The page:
SACRAMENTO – A state fish advisory issued May 16 for Sunbeam Lake in Imperial County provides safe-eating advice for black bass species, Channel Catfish, Common Carp, sunfish species and Threadfin Shad.
The California Environmental Protection Agency’s Office of Environmental Health Hazard Assessment (OEHHA) developed the recommendations based on the levels of mercury and selenium found in fish caught from Sunbeam Lake, according to a OEHHA press release.
The Sunbeam Lake advisory joins more than 130 other OEHHA advisories that provide site-specific, health-based fish consumption advice for many of the places where people catch and eat fish in California, including lakes, rivers, bays, reservoirs and the California coast, according to the release.
“Many fish have nutrients that may reduce the risk of heart disease and are excellent sources of protein,” OEHHA Director Dr. Lauren Zeise said in the release. “By following our guidelines for fish caught in Sunbeam Lake, people can safely eat fish low in chemical contaminants and enjoy the well-known health benefits of fish consumption.”
When consuming fish from Sunbeam Lake, according to the press release, the following advice is issued:
Women ages 18–49 and children ages 1–17 may safely eat a maximum of 7 total servings per week of Channel Catfish or Threadfin Shad; or 4 total servings per week of Common Carp or sunfish species; or 2 total servings per week of black bass species.
Women ages 50 and older and men ages 18 and older may safely eat a maximum of 7 total servings per week of Channel Catfish or Threadfin Shad; or 5 total servings per week of black bass species; or 4 total servings per week of Common Carp or sunfish species.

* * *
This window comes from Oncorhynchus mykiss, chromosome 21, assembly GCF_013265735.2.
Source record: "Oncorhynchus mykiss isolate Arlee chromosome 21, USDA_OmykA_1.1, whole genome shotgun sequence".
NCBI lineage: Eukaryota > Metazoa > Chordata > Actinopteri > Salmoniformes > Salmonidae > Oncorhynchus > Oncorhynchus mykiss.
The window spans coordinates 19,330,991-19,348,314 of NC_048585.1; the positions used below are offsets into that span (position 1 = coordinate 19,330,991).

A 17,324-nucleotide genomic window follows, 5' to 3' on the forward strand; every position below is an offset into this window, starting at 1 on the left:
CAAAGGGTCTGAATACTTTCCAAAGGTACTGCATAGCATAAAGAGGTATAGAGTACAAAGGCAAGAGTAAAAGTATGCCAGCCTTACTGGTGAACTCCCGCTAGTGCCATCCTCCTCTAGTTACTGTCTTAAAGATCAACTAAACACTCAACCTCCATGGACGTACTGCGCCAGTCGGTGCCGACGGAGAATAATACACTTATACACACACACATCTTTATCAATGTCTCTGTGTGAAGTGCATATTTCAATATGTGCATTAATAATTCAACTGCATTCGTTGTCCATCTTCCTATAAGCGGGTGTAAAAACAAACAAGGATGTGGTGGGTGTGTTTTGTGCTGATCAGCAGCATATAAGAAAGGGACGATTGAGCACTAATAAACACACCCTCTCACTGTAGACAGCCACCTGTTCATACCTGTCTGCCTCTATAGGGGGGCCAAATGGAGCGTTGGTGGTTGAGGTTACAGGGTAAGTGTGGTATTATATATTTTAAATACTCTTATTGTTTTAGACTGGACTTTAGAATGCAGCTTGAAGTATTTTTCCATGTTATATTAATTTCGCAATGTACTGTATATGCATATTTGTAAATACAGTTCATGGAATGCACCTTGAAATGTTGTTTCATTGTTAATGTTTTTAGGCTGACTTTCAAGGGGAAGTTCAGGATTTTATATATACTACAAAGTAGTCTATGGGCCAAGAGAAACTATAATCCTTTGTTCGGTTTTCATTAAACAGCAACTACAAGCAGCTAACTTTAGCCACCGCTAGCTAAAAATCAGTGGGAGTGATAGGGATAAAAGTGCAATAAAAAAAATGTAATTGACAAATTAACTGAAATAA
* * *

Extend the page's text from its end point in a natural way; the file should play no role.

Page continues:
One serving is an eight-ounce fish fillet, measured prior to cooking, which is roughly the size and thickness of your hand. Children should eat smaller servings. For small fish species, several individual fish may make up a single serving.
A poster with the safe eating advice for Sunbeam Lake is available on OEHHA’s website in both English and Spanish. For fish species found in Sunbeam Lake that are not included in this advisory, OEHHA recommends following the statewide advisory – bit.ly/EatingFishFromCalifornia – for eating fish from California lakes and reservoirs without site-specific advice.
Mercury is released into the environment from mining and burning coal. It accumulates in fish in the form of methylmercury, which can damage the brain and nervous system, especially in developing children and fetuses. Because of this, OEHHA provides a separate set of recommendations specifically for children up to age 17 and women of childbearing age (18–49 years).
Selenium is an essential nutrient that is naturally present in the environment. However, high-level exposure can cause health problems such as hair loss, gastrointestinal distress, dizziness and tremors, according to the press release.
"OEHHA’s fish advisory recommendations are based on the levels of contaminants, such as mercury, that persist in the environment and accumulate in fish," the release reads. "They are independent of any advisories to limit fish intake due to freshwater or estuarine harmful algal blooms (HABs). Before fishing, check the California HABs Portal to see if there are recommended HAB advisories and always practice healthy water habits."
"Eating fish in amounts slightly greater than the advisory’s recommendations is not likely to cause health problems if it is done only occasionally, such as eating fish caught during an annual vacation," it reads.
Advisories are available on OEHHA’s Fish Advisories webpage at oehha.ca.gov/fish/advisories.
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